Channel?is a phenomenon! This freebie has more stories about it than anything Airwindows ever made. It has two controls, and one of them didn’t work for ages, and it didn’t even matter. There was a shootout among Virtual Console Emulation plugins once, with the finest for-pay plugins from other companies, and the person doing the shootout didn’t want to pick up BussColors and just grabbed Channel and called it a day. Channel won that shootout…

Here’s all it does. There’s a selector between Neve, API and SSL settings. All this does is apply an Airwindows interleaved highpass tightening up the deep bass, plus setting one slew clipper (also seen in Slew). For some time due to a bug, no matter what you set you got SSL. Then, you get one stage of the Density saturation effect, but rather than being applied with gain staging it just generated the saturation in the simplest way possible and then did a dry/wet control to apply it. That’s all! That’s all it does.

And when I tried to alter it, seemingly the entire Internet rose up with wails of anguish and yelled at me until I put it right back, just as it was.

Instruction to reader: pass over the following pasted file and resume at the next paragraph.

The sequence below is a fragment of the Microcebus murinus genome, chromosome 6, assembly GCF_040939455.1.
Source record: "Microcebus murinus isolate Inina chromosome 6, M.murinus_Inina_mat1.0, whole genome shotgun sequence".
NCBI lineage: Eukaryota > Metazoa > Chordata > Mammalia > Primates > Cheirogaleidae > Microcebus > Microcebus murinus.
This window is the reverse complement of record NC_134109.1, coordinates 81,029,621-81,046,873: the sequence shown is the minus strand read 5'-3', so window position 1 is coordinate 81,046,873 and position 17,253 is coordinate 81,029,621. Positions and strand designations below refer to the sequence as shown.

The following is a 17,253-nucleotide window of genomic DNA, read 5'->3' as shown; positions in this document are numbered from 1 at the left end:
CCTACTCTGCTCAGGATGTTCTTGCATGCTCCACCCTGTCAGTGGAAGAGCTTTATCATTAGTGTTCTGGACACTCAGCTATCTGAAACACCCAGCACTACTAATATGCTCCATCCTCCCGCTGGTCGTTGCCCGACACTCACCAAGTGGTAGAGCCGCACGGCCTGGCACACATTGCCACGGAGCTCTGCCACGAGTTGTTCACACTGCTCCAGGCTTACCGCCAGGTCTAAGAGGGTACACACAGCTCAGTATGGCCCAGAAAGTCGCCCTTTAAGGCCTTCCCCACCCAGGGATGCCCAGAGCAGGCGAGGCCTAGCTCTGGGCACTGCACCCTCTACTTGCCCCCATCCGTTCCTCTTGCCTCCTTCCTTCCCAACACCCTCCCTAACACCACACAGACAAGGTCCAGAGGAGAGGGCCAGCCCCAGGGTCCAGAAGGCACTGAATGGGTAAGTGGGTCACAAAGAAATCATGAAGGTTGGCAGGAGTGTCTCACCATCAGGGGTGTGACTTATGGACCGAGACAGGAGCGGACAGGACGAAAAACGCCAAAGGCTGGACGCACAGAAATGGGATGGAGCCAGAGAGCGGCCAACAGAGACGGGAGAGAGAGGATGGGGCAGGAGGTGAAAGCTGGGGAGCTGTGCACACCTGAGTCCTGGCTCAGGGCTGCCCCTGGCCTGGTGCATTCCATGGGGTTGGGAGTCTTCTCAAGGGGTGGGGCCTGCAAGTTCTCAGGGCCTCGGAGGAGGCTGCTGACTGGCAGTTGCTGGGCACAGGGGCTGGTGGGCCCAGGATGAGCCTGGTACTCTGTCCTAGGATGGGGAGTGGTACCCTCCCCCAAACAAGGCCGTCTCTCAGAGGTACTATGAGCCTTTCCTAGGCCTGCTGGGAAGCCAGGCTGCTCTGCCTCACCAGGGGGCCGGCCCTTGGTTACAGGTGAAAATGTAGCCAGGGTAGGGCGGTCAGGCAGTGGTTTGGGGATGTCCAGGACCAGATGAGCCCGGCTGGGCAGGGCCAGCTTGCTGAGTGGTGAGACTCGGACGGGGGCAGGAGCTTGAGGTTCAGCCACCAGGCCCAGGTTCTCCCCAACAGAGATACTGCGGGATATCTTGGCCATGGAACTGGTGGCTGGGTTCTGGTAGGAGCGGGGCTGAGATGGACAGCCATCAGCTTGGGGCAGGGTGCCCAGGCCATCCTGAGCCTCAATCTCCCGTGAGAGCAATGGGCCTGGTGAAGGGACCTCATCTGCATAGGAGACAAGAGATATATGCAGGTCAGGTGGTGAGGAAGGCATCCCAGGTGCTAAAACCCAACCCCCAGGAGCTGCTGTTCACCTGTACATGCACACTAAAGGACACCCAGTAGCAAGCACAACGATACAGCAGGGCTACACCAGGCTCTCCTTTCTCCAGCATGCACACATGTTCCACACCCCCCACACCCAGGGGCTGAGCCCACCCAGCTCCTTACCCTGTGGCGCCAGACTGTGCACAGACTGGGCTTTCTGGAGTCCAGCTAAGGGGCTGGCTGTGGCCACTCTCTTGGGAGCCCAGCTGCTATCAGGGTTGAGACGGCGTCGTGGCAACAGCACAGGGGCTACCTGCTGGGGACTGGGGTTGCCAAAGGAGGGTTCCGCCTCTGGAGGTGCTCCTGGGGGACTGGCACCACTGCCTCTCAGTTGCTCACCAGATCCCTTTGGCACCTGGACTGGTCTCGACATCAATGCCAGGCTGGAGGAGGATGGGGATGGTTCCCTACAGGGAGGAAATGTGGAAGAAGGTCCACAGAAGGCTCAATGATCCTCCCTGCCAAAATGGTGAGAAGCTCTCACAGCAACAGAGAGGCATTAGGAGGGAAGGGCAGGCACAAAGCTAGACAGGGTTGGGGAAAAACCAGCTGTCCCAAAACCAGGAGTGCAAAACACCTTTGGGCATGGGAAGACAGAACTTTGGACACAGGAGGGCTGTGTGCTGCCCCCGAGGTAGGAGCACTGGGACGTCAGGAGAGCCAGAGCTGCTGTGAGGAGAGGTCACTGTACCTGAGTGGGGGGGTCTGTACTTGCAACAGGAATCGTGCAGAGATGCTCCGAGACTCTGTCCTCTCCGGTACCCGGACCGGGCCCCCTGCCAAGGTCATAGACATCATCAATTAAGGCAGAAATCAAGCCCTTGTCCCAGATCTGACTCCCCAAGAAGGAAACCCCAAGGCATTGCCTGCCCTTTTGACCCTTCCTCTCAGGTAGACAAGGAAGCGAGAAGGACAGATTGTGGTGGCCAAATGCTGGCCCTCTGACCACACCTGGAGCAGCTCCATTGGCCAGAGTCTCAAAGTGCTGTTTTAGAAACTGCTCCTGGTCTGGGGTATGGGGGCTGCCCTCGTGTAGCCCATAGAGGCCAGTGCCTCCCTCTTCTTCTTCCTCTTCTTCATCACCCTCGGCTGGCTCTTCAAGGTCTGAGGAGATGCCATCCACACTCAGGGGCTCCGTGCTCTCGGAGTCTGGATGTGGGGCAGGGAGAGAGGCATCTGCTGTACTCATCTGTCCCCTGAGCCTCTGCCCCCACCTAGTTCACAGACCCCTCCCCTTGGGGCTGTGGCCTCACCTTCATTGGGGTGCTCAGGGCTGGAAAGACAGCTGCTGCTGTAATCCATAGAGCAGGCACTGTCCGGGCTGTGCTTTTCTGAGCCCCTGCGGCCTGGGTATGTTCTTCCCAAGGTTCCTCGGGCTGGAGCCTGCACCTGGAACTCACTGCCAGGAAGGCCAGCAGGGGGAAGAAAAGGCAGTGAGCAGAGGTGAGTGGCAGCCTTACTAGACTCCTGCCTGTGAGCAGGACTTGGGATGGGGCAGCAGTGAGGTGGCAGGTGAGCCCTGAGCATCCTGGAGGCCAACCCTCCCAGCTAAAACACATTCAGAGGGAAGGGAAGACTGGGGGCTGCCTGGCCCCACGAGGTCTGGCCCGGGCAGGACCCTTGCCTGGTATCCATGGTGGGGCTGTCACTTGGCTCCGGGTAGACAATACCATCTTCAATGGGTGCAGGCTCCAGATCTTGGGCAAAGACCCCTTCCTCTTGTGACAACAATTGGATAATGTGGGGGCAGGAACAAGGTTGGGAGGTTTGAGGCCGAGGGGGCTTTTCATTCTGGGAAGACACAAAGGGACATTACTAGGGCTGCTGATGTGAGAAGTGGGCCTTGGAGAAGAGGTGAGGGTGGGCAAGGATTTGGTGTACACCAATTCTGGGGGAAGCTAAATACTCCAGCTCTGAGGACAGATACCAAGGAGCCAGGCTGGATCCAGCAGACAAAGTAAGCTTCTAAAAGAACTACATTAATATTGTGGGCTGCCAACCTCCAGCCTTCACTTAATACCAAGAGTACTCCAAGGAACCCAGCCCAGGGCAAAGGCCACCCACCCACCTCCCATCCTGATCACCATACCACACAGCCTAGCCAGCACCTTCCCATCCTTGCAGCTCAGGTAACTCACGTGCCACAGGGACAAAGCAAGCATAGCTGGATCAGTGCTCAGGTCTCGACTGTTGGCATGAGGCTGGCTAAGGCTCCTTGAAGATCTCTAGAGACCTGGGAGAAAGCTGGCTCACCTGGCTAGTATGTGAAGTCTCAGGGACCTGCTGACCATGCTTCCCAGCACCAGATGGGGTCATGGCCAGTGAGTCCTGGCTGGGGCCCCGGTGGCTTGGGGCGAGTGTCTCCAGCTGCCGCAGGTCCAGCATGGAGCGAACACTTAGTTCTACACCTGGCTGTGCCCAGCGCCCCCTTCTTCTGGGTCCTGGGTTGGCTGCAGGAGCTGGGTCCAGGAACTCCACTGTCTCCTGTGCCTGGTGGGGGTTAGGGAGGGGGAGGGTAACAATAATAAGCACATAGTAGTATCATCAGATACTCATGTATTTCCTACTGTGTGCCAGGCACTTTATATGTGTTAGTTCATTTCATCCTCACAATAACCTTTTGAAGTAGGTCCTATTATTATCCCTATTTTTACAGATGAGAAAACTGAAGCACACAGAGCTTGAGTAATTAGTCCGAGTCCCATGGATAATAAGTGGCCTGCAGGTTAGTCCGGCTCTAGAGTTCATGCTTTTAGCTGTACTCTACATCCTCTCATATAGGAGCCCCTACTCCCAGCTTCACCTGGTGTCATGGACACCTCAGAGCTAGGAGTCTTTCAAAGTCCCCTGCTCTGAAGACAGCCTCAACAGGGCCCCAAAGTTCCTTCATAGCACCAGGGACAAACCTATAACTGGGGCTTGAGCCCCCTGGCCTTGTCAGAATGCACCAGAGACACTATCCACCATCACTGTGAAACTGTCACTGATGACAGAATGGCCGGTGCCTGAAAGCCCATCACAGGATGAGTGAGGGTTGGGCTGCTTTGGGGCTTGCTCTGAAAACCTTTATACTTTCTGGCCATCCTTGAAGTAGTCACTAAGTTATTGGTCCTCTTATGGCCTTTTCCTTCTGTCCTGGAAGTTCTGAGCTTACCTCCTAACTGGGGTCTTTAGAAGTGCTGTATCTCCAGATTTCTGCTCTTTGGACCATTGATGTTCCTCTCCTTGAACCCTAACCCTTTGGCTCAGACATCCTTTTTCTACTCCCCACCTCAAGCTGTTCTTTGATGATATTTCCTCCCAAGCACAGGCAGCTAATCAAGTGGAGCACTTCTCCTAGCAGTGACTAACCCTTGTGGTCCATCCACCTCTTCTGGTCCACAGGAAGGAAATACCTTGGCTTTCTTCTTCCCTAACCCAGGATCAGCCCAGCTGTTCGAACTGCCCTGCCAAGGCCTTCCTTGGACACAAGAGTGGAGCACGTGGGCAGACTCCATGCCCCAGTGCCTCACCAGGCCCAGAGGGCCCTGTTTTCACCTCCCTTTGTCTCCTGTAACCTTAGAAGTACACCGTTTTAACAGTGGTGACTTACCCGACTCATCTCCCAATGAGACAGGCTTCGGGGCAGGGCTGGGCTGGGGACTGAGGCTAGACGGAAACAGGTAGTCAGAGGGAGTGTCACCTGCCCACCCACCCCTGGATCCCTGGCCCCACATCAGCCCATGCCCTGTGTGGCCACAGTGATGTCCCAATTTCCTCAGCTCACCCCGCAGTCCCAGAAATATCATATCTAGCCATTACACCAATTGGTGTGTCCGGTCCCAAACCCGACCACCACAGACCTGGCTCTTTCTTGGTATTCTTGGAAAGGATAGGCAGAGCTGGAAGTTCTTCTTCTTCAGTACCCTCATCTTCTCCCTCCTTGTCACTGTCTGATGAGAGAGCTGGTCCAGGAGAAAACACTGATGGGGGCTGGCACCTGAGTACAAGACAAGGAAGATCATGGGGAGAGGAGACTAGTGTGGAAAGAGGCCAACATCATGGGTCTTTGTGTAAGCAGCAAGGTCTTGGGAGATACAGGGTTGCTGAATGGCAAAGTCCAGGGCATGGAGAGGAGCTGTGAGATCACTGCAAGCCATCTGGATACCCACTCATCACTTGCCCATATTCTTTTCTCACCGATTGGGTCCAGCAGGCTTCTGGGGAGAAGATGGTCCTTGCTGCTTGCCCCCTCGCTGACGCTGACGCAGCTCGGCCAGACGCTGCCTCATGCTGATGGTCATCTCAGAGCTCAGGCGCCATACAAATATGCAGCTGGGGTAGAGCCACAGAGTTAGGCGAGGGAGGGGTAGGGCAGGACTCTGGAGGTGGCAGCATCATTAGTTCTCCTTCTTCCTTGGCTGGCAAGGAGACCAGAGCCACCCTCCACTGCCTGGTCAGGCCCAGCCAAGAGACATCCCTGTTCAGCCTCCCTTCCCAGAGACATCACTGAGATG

The lessons learned have taken many years to really understand. In a real sense it’s the sheer simplicity of these algorithms that give them the sound they have. The math operations are simple and few. It’s like an analog circuit that sees very few elements: the sound isn’t weakened through overprocessing.

Also, the dry/wet application of the saturation curve gives you access to incredibly gentle overdrive, like no other Airwindows plugin has ever done with the exception of Single Ended Triode.

There are several versions of Channel, but it all started here. This is the one where the selector doesn’t do anything, by the way. No sense breaking people’s old mixes by altering settings. Just enjoy the tonal purity and don’t worry whether the button says ‘Neve’. Bottom line, it sounds good.

Channel declares one sample of latency.